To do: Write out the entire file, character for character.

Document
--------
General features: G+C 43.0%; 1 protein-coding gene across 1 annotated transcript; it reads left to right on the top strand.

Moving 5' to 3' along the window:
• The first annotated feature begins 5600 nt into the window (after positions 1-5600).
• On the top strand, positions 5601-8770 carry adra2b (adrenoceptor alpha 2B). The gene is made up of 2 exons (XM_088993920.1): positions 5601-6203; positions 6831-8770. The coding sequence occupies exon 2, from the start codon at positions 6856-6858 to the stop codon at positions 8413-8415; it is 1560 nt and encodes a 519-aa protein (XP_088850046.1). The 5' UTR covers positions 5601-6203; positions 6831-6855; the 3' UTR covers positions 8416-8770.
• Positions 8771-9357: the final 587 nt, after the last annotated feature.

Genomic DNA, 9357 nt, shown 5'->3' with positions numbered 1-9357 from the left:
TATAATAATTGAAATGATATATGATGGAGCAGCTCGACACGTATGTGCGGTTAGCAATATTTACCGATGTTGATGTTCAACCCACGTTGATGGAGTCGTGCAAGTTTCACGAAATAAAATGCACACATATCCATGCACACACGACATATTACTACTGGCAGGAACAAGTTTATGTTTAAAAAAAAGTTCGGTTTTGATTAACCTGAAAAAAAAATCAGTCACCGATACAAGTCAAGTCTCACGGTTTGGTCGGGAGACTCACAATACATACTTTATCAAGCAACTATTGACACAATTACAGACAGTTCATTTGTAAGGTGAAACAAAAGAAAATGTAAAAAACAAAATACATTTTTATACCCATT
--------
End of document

General features: G+C 43.0%; 1 protein-coding gene across 1 annotated transcript; it reads left to right on the top strand.

Moving 5' to 3' along the window:
• The first annotated feature begins 5600 nt into the window (after positions 1-5600).
• On the top strand, positions 5601-8770 carry adra2b (adrenoceptor alpha 2B). The gene is made up of 2 exons (XM_088993920.1): positions 5601-6203; positions 6831-8770. The coding sequence occupies exon 2, from the start codon at positions 6856-6858 to the stop codon at positions 8413-8415; it is 1560 nt and encodes a 519-aa protein (XP_088850046.1). The 5' UTR covers positions 5601-6203; positions 6831-6855; the 3' UTR covers positions 8416-8770.
• Positions 8771-9357: the final 587 nt, after the last annotated feature.

Genomic DNA, 9357 nt, shown 5'->3' with positions numbered 1-9357 from the left:
TATAATAATTGAAATGATATATGATGGAGCAGCTCGACACGTATGTGCGGTTAGCAATATTTACCGATGTTGATGTTCAACCCACGTTGATGGAGTCGTGCAAGTTTCACGAAATAAAATGCACACATATCCATGCACACACGACATATTACTACTGGCAGGAACAAGTTTATGTTTAAAAAAAAGTTCGGTTTTGATTAACCTGAAAAAAAAATCAGTCACCGATACAAGTCAAGTCTCACGGTTTGGTCGGGAGACTCACAATACATACTTTATCAAGCAACTATTGACACAATTACAGACAGTTCATTTGTAAGGTGAAACAAAAGAAAATGTAAAAAACAAAATACATTTTTATACCCATT